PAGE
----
When I heard this I knew what I needed to buy. I remembered the longing of my 9th grade year: that summer I sat in algebra class next to a girl wearing navy blue soft leather flats with lime green piping on the edges and a tiny bow on the vamp. I longed with all my heart for shoes like that and those shoes—I later learned they were Papagallo flats—became a symbol for all that hurt: the social class wounds and family dysfunction and not being able to ask for what I wanted. Girls from nicer neighborhoods and better schools wore Papagallo shoes. Those shoes became loaded with meaning.

How many years did I shop for shoes and how many other pairs of shoes did I buy to fill that ache for navy and green Papaagallos? Why not just go buy them. I could do and needed to do all the therapy and inventories and write letters to my parents to read on their graves all to exorcise the pain of the girl who didn’t think she was good enough for nice shoes. I did all those things and then one day I bought very expensive, glove leather navy flats and I thought, “Now, at age 50, I rule the 9th grade in my heart”.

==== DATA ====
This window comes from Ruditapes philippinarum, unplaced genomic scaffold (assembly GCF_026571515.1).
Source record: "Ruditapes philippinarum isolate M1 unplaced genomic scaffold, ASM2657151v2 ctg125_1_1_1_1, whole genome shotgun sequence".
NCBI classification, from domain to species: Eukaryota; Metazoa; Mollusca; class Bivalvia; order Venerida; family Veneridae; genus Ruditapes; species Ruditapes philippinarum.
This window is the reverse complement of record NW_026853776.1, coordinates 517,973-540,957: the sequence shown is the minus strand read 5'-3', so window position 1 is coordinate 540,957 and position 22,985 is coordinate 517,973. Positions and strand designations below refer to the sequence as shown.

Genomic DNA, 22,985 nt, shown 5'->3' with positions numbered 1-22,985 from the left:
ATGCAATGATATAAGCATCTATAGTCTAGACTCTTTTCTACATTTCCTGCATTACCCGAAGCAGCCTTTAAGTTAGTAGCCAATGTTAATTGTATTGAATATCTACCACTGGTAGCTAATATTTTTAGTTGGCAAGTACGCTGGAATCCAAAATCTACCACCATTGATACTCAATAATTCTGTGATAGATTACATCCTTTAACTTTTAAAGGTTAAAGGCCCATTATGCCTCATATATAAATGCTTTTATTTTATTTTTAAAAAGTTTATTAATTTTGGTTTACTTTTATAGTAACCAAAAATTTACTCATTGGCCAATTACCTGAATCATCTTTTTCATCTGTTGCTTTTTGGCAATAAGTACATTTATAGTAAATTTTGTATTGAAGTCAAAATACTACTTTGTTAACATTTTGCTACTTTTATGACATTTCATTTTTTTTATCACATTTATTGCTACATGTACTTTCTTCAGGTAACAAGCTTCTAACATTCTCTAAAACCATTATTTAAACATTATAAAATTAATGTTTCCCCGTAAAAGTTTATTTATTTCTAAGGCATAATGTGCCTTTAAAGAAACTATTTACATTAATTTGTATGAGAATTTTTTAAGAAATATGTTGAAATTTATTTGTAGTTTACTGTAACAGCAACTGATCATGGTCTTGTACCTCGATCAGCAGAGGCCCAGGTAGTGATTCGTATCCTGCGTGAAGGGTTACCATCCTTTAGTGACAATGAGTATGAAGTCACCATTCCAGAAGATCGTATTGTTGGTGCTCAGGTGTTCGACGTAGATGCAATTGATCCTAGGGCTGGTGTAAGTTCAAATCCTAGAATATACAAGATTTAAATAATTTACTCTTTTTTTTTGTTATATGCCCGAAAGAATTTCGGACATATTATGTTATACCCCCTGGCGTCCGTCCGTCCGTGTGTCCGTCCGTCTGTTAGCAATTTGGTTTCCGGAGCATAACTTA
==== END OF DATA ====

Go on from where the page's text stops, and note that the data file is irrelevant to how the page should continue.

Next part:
Sometimes if the shoe fits you should just go buy it.

Friday, September 26, 2008

Envy

A friend called to talk. She was in agony. “I feel envy”, she said, “I’m envious of someone with a nicer house.” I listened. My friend has a very nice house but I understood. I have felt enough envy to know its acidy pain and the way that the shame of feeling it can silence us. Even those of us who swear to “feel all our feelings” step back from envy. I have envied people’s clothes, cars, jobs and success. It’s embarrassing; I have a nice life, but envy has little to do with having enough.

Philosopher, David Hume, writing of envy in 1739 said, “It is not a great disproportion between ourselves and others which produces envy, but on the contrary, a proximity. A common soldier bears no envy for his general compared to what he will feel for his sergeant. The greater number of people we compare ourselves to, the more there will be for us to envy”. It turns out that we compare ourselves most often to our friends. That’s what makes envy so painful. So what is envy good for?